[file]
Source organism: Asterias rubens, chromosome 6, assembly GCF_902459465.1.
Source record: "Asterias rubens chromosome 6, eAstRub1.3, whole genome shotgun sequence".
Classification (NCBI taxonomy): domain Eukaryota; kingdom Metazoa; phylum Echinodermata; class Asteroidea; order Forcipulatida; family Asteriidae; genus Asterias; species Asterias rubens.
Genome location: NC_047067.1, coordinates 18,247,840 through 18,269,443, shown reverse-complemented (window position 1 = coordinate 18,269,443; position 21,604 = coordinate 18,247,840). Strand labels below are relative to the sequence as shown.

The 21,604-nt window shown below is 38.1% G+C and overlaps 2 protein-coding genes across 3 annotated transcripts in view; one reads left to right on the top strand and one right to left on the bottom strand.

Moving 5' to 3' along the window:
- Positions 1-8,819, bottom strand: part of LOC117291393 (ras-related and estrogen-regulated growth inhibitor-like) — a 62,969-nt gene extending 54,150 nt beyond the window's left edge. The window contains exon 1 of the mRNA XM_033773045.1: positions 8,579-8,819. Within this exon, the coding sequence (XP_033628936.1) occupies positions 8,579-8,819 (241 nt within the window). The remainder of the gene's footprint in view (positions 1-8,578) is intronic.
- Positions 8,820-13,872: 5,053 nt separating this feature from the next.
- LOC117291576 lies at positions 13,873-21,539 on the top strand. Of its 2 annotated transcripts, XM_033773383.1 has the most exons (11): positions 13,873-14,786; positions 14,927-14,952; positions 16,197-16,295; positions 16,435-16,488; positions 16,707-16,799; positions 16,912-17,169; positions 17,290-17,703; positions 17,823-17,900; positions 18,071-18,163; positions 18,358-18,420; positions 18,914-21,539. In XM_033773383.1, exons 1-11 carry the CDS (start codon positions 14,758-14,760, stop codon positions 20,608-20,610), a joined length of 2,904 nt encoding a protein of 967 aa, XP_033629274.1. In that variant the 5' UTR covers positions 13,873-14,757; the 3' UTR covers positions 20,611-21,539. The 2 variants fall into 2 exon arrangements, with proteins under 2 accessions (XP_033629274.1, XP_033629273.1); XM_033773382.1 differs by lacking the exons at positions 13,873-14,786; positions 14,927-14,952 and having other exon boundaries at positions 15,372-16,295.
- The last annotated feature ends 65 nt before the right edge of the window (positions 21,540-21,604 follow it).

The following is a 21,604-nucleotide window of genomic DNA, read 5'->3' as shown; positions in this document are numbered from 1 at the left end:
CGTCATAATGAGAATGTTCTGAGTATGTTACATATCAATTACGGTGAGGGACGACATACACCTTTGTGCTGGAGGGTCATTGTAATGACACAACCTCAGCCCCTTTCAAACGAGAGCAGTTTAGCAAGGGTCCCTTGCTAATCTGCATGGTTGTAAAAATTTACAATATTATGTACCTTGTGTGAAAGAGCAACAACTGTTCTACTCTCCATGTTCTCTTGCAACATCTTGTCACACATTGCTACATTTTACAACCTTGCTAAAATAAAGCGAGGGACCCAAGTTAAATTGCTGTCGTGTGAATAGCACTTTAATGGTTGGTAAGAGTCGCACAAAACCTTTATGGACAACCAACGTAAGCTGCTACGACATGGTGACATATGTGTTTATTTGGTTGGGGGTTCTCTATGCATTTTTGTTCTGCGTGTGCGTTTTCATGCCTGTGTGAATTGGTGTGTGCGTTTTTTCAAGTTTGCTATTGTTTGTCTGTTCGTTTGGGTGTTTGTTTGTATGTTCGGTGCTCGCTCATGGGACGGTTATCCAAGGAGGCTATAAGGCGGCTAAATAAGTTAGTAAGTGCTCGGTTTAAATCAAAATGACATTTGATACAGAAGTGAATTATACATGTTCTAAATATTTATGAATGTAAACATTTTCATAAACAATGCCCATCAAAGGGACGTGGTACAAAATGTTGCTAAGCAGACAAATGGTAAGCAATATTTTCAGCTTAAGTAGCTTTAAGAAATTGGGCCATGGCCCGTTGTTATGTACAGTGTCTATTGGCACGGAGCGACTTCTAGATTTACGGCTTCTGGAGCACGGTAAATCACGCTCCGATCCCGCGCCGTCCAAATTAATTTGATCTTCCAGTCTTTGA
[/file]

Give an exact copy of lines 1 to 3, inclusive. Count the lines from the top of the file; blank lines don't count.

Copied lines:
Source organism: Asterias rubens, chromosome 6, assembly GCF_902459465.1.
Source record: "Asterias rubens chromosome 6, eAstRub1.3, whole genome shotgun sequence".
Classification (NCBI taxonomy): domain Eukaryota; kingdom Metazoa; phylum Echinodermata; class Asteroidea; order Forcipulatida; family Asteriidae; genus Asterias; species Asterias rubens.